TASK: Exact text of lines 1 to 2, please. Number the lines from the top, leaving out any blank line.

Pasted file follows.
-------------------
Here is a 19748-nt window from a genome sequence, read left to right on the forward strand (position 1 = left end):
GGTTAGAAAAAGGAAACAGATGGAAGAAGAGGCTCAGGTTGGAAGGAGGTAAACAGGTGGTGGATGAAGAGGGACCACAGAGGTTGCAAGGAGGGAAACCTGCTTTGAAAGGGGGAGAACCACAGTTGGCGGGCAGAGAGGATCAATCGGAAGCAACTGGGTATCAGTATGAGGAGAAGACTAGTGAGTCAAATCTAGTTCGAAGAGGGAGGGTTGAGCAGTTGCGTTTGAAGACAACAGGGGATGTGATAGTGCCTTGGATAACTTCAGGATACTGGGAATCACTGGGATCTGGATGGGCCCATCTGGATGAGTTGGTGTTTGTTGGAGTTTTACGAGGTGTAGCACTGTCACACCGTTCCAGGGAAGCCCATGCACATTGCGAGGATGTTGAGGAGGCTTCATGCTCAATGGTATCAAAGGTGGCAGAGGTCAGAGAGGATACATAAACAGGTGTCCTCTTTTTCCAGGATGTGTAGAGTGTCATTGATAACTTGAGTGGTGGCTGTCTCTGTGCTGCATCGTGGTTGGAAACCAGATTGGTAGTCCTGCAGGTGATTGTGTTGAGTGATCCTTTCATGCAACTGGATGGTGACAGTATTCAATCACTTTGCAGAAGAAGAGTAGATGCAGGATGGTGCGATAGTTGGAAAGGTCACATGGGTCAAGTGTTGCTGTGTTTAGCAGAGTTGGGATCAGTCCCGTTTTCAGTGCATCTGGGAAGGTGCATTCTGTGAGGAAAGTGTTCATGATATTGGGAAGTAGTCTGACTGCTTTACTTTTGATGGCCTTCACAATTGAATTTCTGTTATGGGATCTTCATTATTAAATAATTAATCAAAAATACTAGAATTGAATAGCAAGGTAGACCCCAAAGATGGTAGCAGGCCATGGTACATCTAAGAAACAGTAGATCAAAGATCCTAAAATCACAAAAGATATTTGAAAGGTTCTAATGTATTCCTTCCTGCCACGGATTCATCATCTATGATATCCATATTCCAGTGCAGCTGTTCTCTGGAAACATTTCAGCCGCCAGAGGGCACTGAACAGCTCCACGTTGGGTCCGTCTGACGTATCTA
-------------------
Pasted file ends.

Here is a 19748-nt window from a genome sequence, read left to right on the forward strand (position 1 = left end):
GGTTAGAAAAAGGAAACAGATGGAAGAAGAGGCTCAGGTTGGAAGGAGGTAAACAGGTGGTGGATGAAGAGGGACCACAGAGGTTGCAAGGAGGGAAACCTGCTTTGAAAGGGGGAGAACCACAGTTGGCGGGCAGAGAGGATCAATCGGAAGCAACTGGGTATCAGTATGAGGAGAAGACTAGTGAGTCAAATCTAGTTCGAAGAGGGAGGGTTGAGCAGTTGCGTTTGAAGACAACAGGGGATGTGATAGTGCCTTGGATAACTTCAGGATACTGGGAATCACTGGGATCTGGATGGGCCCATCTGGATGAGTTGGTGTTTGTTGGAGTTTTACGAGGTGTAGCACTGTCACACCGTTCCAGGGAAGCCCATGCACATTGCGAGGATGTTGAGGAGGCTTCATGCTCAATGGTATCAAAGGTGGCAGAGGTCAGAGAGGATACATAAACAGGTGTCCTCTTTTTCCAGGATGTGTAGAGTGTCATTGATAACTTGAGTGGTGGCTGTCTCTGTGCTGCATCGTGGTTGGAAACCAGATTGGTAGTCCTGCAGGTGATTGTGTTGAGTGATCCTTTCATGCAACTGGATGGTGACAGTATTCAATCACTTTGCAGAAGAAGAGTAGATGCAGGATGGTGCGATAGTTGGAAAGGTCACATGGGTCAAGTGTTGCTGTGTTTAGCAGAGTTGGGATCAGTCCCGTTTTCAGTGCATCTGGGAAGGTGCATTCTGTGAGGAAAGTGTTCATGATATTGGGAAGTAGTCTGACTGCTTTACTTTTGATGGCCTTCACAATTGAATTTCTGTTATGGGATCTTCATTATTAAATAATTAATCAAAAATACTAGAATTGAATAGCAAGGTAGACCCCAAAGATGGTAGCAGGCCATGGTACATCTAAGAAACAGTAGATCAAAGATCCTAAAATCACAAAAGATATTTGAAAGGTTCTAATGTATTCCTTCCTGCCACGGATTCATCATCTATGATATCCATATTCCAGTGCAGCTGTTCTCTGGAAACATTTCAGCCGCCAGAGGGCACTGAACAGCTCCACGTTGGGTCCGTCTGACGTATCTA